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A Jaunty Model A To Last a Lifetime

By JOHN GOULD / November 19, 1993



MEMORIES surged when we brought the Model-A Tudor out from the back stall in the stable and made it ready for the road. The old Ford was last exposed to public gaze back in 1981, when it and my college diploma were the same age, and I drove it to Bowdoin College for our 50th reunion. I had a sign on each side saying, ``Class of 1931 Courtesy Car.'' Henry Ford did bring his new models out in the fall, so this one we have was bought new in September of 1930, but remains a 1931 model.

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The purchaser was my father-in-law-to-be, who bought it for a daughter betrothed to me. Sweet music. She drove it to business, but when we set up housekeeping in Maine I already had an automobile, so hers languished in a garage in Massachusetts that cost $378 more than the Model A did. Her father drove it some, but was road skittish and usually made excuses to work in his garden. We brought it to Maine, and it was our family vehicle as the youngsters grew up. So now it needed only a state safety sticker, and it could go on the road for further adventures.

But our children did not learn to drive with this classic car. As farm children, they started with the tractor, and son John was tooling about the place when he was 4 or so. But both of them did their roadway practicing with the Ford. The boy's maiden voyage was memorable.

We had a neighbor at the time, by the name of Bill Knox, who was a trooper with the Maine State Police. Bill was a stalwart sort, handsome in his uniform, and when the time came, I suggested to Bill that he ride out with son John and see if the lad was ready for his official examination at the registry. On his next day off, Bill came and arranged all six-plus feet of himself on the back seat of the Tudor sedan, and said, ``OK, let's go!'' John took the wheel and they rolled forth onto the highway to be gone over four hours.

It isn't every unlicensed young man who takes his first tour with a state cop in the back seat. Bill gave directions, and they went up the Ridge Road to the Bowdoinham Road, crossed by the Rabbit Road past the Fisher Schoolhouse, and came to Richmond by Bowdoin Center. They stopped at Harwoods station for hot dogs and ice cream. They doubled back to Bowdoin Center, and came home by Mosquito Hill and Jack's Crossing. Bill said he'd had the time of this life, and that the boy would pass his test with no trouble. He did.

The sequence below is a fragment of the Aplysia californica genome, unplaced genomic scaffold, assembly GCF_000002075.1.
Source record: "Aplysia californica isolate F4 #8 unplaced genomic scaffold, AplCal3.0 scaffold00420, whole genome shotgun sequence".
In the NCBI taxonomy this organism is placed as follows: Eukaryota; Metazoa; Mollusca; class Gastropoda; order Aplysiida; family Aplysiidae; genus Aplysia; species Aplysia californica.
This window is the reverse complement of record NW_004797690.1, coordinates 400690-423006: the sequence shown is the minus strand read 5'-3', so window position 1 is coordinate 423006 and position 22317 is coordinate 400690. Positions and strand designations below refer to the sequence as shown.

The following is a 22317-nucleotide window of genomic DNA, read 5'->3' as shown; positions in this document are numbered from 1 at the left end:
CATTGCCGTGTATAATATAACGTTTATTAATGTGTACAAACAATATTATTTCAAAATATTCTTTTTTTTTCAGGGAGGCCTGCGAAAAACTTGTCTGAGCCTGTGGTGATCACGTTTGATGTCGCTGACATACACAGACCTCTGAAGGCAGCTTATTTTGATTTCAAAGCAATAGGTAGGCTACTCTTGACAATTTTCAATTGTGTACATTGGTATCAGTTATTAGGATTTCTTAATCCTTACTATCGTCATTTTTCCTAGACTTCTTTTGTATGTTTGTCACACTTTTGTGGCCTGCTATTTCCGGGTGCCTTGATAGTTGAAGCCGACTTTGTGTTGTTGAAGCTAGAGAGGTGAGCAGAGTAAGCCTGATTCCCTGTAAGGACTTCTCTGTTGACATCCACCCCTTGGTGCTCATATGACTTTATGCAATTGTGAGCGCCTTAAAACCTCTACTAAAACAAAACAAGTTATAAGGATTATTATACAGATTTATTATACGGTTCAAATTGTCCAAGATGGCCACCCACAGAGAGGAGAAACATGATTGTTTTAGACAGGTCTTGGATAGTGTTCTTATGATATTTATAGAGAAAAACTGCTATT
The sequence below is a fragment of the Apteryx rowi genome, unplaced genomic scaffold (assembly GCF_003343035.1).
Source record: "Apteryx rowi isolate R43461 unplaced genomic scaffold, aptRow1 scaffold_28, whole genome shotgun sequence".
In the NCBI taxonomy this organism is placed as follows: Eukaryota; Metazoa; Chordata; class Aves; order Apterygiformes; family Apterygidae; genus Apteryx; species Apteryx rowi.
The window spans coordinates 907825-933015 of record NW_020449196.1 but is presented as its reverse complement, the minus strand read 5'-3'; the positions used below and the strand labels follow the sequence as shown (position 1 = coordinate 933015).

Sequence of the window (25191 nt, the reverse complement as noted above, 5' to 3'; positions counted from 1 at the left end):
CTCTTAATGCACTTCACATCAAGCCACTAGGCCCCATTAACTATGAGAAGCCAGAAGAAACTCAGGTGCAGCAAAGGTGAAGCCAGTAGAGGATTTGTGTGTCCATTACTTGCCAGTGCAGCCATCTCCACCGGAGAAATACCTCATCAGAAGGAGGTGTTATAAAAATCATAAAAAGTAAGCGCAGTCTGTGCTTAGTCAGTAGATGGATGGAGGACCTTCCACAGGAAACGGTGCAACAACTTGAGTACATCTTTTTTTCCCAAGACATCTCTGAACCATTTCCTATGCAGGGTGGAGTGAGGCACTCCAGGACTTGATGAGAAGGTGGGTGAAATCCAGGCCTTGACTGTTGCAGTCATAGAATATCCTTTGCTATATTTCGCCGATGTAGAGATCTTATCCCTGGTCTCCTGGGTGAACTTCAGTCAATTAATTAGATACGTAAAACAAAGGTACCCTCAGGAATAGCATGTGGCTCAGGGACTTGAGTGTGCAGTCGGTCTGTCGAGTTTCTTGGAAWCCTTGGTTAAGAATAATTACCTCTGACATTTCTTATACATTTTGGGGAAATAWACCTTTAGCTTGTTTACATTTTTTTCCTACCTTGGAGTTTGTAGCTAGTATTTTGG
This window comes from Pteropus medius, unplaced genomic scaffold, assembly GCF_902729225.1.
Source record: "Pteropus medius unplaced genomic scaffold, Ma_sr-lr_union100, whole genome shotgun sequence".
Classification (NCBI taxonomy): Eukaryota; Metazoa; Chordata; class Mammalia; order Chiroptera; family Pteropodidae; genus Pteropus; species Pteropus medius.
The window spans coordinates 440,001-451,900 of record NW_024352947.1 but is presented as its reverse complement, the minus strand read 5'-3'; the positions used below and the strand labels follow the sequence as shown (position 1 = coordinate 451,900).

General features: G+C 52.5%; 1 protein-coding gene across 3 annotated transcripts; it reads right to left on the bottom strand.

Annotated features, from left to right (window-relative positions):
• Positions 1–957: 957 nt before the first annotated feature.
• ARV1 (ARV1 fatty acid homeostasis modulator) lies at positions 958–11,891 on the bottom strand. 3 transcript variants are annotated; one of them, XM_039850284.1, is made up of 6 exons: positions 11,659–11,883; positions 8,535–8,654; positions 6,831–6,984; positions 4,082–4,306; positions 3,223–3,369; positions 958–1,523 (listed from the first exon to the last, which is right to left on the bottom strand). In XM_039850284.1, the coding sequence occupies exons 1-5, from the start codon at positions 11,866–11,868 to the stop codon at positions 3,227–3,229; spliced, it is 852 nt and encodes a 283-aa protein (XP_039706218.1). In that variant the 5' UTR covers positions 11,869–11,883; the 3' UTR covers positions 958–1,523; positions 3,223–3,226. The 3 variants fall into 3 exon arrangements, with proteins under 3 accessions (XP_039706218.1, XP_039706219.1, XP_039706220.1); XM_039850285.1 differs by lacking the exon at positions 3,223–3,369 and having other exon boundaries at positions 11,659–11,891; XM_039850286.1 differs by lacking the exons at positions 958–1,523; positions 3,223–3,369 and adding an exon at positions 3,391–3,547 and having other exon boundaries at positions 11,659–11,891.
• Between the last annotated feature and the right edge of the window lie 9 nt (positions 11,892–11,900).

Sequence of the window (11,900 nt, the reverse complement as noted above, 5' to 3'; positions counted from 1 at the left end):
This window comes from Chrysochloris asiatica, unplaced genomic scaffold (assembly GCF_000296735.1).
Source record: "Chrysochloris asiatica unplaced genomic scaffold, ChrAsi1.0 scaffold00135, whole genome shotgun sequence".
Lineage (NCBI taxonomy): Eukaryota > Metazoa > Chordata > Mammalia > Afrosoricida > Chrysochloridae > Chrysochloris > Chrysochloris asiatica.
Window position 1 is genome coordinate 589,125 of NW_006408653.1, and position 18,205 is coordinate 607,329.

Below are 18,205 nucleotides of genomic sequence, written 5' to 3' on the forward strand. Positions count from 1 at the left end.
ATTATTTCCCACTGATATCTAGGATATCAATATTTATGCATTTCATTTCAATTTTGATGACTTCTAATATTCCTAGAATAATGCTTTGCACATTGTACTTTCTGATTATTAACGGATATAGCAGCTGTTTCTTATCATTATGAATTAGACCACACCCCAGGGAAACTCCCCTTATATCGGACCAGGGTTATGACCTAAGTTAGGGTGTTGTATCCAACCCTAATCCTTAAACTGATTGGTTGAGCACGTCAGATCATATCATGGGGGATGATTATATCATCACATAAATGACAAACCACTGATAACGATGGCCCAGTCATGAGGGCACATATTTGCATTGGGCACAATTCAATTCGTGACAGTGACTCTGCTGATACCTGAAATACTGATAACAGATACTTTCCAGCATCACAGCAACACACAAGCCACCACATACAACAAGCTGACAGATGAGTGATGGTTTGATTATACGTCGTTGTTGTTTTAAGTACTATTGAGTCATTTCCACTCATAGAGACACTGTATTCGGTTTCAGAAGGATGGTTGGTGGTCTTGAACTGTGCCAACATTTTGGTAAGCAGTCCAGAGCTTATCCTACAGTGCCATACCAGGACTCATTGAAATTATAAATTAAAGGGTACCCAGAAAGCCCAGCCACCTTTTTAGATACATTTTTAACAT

The first year I took Kathy on what would become an annual trout hunt and a father-daughter tradition, we used the Ford Tudor and had an ample day at Flatiron Pond. Being, I think, 5, she was irrational, so instead of having a trout feed at noon, we paused to cook each trout as she caught it, and then she'd catch another. We passed the day pleasantly, and Daddy sacked her down the trail. She was sound asleep, dreaming about next year.

On the way home, the old Ford came to Piazza Rock. On the road of those pretourist days, Piazza Rock was the place to shut off the ignition key, put the gear in neutral, and coast downhill for seven miles right into Madrid. The high moment of this was the place called Masonic Hill, where three esoteric levels gave a roller-coaster thrill the highway engineers later removed. About halfway to Madrid the nuts came loose, and our front bumper dropped off. We ran over it.

Resenting this, the bumper came along downhill behind us, snapping and snarling vituperation and contumely. Several times it almost caught us. But it gave up, and in a mile or so we got the Model A to an easy trot, turned on the ignition, and went back to get the bumper. It lay a-jingling in the middle of the road, vibrating with a nasty chuckle.

Nobody has ever owned this paragon save my wife; it has not been ``restored,'' as buffs usually like to do. Now and then it got new points and new plugs. But it sits about as it came from Michigan, FOB $597, including heater, optional stop light, and a cover for the spare tire. It has, if you press me, become a bit difficult to maneuver older legs into the thing, but the memories are comfortable.

We get a lot of Rolls and Mercedes and such hereabouts, and nobody looks up. But permit us to pass with a squawk from the Model-A horn, and people stand and stare, smile and wave. I did have to buy a new battery this time.